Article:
Drivers have to make many decisions when operating a motor vehicle. They must obey the rules of the road, but a lot of choices they make are subjective ones. A driver may need to decide whether to try to pass another motorist or whether he or she has time to pull out into an intersection. When drivers make these types of judgments, they need to do so with a calm and level head. They are legally required to exercise a reasonable amount of caution.
Unfortunately, far too many drivers give in to anger. In fact, according to AAA Foundation for Traffic Safety, as many as 80 percent of motorists responding to a survey admitted to not just feeling, but actually expressing, road rage or anger at least once in the past 12 months prior. If drivers allow their aggression to manifest in unsafe behaviors, those motorists who give into their anger create a significant risk of auto accidents on the road.
According to AAA Foundation, motorists may exhibit road rage in many different ways, all of which can significantly increase the chances of a collision occurring.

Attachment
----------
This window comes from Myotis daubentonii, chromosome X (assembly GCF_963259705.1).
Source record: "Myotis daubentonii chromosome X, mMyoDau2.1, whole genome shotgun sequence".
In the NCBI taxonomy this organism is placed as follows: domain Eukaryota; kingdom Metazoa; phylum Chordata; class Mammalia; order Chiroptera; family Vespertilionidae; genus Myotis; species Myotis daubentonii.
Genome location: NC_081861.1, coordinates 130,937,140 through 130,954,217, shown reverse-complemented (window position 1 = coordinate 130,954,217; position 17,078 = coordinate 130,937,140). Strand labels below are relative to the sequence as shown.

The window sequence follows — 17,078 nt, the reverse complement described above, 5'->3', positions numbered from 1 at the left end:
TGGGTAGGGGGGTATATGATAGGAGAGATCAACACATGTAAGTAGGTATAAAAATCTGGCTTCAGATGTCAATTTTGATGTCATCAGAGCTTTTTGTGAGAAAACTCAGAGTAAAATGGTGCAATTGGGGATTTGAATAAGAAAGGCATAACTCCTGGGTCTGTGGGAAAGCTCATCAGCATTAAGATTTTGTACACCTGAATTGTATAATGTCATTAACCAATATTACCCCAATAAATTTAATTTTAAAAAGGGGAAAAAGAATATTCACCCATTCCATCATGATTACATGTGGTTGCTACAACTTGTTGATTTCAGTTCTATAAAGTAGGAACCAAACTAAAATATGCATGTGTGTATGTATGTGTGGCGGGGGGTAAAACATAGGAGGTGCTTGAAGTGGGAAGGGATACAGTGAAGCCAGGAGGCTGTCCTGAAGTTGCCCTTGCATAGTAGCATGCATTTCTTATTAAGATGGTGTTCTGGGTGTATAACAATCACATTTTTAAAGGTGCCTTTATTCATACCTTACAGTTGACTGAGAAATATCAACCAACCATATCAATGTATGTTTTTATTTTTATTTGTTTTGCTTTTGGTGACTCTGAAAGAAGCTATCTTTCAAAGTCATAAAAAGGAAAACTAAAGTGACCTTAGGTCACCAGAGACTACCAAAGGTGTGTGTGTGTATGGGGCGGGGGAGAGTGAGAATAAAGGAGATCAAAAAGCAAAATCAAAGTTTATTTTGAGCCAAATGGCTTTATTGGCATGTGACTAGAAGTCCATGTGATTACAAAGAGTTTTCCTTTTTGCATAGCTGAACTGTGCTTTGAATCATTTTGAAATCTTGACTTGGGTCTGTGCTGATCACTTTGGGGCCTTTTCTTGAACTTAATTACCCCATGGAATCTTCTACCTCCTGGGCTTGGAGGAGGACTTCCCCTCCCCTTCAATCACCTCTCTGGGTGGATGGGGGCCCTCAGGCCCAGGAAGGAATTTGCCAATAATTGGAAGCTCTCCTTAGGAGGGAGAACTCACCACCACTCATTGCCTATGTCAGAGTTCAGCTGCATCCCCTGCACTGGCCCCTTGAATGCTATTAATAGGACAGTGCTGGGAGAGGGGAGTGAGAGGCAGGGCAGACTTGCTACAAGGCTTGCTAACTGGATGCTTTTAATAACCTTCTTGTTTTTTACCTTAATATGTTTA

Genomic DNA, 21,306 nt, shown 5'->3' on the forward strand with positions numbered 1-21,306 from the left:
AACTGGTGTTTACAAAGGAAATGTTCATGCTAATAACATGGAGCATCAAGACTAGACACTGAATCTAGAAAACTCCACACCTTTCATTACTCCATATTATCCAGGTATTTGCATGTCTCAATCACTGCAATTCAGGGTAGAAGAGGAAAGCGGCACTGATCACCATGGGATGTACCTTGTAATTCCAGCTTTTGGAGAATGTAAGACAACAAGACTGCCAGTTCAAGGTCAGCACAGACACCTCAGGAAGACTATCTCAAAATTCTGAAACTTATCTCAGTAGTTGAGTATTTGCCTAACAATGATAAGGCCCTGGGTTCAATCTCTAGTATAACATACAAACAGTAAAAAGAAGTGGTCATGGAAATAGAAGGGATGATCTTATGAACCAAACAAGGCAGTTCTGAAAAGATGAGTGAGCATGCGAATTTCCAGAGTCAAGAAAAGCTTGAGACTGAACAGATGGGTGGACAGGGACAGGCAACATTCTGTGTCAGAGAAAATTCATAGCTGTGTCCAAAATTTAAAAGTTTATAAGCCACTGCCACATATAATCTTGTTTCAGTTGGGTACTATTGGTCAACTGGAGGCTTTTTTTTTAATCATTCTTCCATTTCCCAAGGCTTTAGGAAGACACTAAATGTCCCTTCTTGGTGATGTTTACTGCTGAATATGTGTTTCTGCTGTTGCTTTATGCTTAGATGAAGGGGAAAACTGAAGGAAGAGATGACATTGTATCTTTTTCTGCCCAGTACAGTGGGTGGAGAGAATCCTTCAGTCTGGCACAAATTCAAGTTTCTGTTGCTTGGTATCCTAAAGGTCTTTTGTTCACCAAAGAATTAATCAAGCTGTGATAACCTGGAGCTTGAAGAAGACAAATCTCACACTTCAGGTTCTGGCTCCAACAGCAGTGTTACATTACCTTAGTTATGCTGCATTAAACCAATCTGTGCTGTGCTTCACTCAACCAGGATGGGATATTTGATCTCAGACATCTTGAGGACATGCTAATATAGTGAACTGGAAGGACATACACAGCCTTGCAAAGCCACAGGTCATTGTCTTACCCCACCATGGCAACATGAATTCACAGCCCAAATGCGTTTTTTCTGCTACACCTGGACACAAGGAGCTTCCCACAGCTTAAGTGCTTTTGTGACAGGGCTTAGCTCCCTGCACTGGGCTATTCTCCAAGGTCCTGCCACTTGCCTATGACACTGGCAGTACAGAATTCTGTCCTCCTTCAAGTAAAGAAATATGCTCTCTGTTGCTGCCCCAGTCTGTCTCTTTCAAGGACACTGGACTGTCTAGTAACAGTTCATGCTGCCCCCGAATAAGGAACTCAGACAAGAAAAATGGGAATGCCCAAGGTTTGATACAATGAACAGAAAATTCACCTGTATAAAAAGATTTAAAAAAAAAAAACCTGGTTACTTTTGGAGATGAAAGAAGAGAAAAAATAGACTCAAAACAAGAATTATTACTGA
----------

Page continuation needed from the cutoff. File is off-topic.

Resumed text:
For example, AAA indicated drivers who give in to road rage or aggression may drive too fast, especially if the motorist has been held up in heavy traffic. Of course, driving too fast increases the odds of an accident- especially if there are lots of cars on the road. The speeding driver may not be able to stop in time to avoid hitting another car around him. When a driver crashes at a high speed, the accident is more likely to be a serious or even deadly collision because higher velocity produces greater impact that the body must absorb.
Another way road rage can manifest is following too closely behind a lead vehicle. If a driver travels too closely to a car in front of his or her vehicle, there is a greater chance the driver will hit the lead car. If the lead car has to slow down or stop for any reason, the rear car will probably rear-end the lead vehicle. This could cause serious injuries, for which the driver - who was following too closely - would be held legally responsible.
Some drivers feeling road rage also reportedly cut off other motorists and then slow down right away to annoy the motorist who is now in the rear. Car accidents can happen when a driver cuts someone off. A rear-end crash is also more likely to happen if the driver in the rear car retaliates by driving too closely behind the front car.
Running a red light, changing lanes without signaling, or use of headlights and brights are also ways drivers who exhibit road rage can attempt to punish other drivers- all of which can cause crashes. Since these different accidents increase the likelihood of a collision, it should come as no surprise around half of all accidents from 2003 to 2007 involved a driver engaging in aggressive behavior. Drivers should not give into aggression and put themselves and others in jeopardy.